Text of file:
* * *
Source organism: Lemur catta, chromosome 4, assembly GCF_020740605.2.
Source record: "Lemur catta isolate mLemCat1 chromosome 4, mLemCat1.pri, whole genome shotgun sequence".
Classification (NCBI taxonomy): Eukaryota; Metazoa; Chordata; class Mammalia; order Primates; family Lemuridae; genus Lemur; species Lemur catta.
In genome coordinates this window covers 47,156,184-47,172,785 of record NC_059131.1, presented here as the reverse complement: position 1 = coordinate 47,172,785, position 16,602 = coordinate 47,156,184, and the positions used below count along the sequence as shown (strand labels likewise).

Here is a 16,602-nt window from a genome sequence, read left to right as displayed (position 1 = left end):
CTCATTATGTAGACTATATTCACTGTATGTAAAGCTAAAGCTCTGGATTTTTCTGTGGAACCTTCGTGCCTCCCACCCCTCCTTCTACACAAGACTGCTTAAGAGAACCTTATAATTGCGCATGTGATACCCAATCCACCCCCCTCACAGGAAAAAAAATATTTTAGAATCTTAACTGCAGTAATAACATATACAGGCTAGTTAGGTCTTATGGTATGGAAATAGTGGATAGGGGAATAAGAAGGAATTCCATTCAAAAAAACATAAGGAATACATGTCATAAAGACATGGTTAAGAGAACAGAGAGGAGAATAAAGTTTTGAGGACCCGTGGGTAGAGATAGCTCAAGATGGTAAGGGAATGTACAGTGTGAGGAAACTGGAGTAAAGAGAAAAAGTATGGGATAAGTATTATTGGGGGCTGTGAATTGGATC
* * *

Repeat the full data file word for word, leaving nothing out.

Source organism: Lemur catta, chromosome 4, assembly GCF_020740605.2.
Source record: "Lemur catta isolate mLemCat1 chromosome 4, mLemCat1.pri, whole genome shotgun sequence".
Classification (NCBI taxonomy): Eukaryota; Metazoa; Chordata; class Mammalia; order Primates; family Lemuridae; genus Lemur; species Lemur catta.
In genome coordinates this window covers 47,156,184-47,172,785 of record NC_059131.1, presented here as the reverse complement: position 1 = coordinate 47,172,785, position 16,602 = coordinate 47,156,184, and the positions used below count along the sequence as shown (strand labels likewise).

Here is a 16,602-nt window from a genome sequence, read left to right as displayed (position 1 = left end):
CTCATTATGTAGACTATATTCACTGTATGTAAAGCTAAAGCTCTGGATTTTTCTGTGGAACCTTCGTGCCTCCCACCCCTCCTTCTACACAAGACTGCTTAAGAGAACCTTATAATTGCGCATGTGATACCCAATCCACCCCCCTCACAGGAAAAAAAATATTTTAGAATCTTAACTGCAGTAATAACATATACAGGCTAGTTAGGTCTTATGGTATGGAAATAGTGGATAGGGGAATAAGAAGGAATTCCATTCAAAAAAACATAAGGAATACATGTCATAAAGACATGGTTAAGAGAACAGAGAGGAGAATAAAGTTTTGAGGACCCGTGGGTAGAGATAGCTCAAGATGGTAAGGGAATGTACAGTGTGAGGAAACTGGAGTAAAGAGAAAAAGTATGGGATAAGTATTATTGGGGGCTGTGAATTGGATC